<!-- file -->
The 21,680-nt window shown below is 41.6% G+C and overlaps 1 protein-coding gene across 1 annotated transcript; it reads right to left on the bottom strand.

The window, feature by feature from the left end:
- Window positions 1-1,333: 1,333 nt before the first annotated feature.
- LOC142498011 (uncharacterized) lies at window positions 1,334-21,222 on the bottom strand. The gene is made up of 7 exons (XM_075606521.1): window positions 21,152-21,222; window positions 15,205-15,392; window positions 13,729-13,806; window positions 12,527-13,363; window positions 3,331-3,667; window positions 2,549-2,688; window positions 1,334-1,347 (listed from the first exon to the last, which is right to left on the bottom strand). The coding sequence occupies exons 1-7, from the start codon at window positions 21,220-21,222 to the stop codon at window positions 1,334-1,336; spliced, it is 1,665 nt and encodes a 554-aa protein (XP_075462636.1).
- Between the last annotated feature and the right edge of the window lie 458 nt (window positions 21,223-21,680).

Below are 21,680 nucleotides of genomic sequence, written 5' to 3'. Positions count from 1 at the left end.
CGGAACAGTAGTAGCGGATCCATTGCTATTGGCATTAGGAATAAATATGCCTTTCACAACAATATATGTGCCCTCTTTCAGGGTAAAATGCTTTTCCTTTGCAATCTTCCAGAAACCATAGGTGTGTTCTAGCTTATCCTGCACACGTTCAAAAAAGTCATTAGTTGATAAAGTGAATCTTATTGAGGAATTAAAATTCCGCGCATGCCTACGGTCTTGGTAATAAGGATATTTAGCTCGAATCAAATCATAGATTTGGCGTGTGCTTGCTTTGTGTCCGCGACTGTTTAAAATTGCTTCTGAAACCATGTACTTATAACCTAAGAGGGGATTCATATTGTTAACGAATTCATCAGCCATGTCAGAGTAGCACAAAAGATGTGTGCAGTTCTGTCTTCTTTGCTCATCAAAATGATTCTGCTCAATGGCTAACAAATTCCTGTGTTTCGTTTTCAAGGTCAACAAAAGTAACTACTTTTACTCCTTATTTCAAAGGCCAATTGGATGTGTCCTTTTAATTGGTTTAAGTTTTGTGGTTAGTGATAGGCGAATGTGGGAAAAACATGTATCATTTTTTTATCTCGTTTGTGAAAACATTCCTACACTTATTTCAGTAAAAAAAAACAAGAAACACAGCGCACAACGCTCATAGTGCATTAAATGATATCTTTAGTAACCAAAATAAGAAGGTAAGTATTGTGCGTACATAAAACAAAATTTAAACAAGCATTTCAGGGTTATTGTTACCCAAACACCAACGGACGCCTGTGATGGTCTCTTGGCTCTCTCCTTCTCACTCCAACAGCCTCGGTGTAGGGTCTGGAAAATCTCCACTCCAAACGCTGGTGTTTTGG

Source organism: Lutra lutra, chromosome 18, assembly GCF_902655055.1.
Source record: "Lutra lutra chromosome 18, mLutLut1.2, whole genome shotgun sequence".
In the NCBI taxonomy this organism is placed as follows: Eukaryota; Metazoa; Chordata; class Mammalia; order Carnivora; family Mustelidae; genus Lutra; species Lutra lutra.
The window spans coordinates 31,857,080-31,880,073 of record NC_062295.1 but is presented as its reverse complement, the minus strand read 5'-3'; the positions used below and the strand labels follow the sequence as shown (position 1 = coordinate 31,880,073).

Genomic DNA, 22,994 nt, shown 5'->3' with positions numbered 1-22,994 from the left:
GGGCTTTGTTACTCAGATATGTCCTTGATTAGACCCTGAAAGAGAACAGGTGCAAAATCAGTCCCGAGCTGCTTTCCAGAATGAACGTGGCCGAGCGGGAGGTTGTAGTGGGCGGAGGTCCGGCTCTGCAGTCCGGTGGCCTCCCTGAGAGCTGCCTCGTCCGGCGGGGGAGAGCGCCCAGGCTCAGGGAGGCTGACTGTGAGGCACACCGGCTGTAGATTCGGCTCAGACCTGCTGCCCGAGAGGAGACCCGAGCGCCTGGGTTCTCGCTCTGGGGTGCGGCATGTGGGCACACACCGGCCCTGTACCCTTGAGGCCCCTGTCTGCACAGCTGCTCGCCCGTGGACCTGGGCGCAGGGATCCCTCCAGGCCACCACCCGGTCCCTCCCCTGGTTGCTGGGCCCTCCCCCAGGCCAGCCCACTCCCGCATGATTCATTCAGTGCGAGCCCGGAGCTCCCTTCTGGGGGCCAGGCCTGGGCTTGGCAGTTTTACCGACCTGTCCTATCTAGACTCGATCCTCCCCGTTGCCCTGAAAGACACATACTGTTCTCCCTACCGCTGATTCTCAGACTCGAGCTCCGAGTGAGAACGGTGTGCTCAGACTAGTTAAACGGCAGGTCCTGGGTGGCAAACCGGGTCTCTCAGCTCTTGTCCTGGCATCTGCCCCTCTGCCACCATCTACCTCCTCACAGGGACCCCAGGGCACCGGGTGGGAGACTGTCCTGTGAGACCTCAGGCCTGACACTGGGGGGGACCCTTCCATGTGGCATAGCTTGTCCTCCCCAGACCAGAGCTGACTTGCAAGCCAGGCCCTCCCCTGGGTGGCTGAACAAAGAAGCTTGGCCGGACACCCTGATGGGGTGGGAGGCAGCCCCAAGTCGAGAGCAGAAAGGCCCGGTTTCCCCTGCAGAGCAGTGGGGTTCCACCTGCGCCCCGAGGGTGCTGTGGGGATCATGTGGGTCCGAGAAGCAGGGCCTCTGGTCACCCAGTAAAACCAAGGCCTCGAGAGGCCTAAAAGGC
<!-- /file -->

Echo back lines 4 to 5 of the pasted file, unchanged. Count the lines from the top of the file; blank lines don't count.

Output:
- LOC142498011 (uncharacterized) lies at window positions 1,334-21,222 on the bottom strand. The gene is made up of 7 exons (XM_075606521.1): window positions 21,152-21,222; window positions 15,205-15,392; window positions 13,729-13,806; window positions 12,527-13,363; window positions 3,331-3,667; window positions 2,549-2,688; window positions 1,334-1,347 (listed from the first exon to the last, which is right to left on the bottom strand). The coding sequence occupies exons 1-7, from the start codon at window positions 21,220-21,222 to the stop codon at window positions 1,334-1,336; spliced, it is 1,665 nt and encodes a 554-aa protein (XP_075462636.1).
- Between the last annotated feature and the right edge of the window lie 458 nt (window positions 21,223-21,680).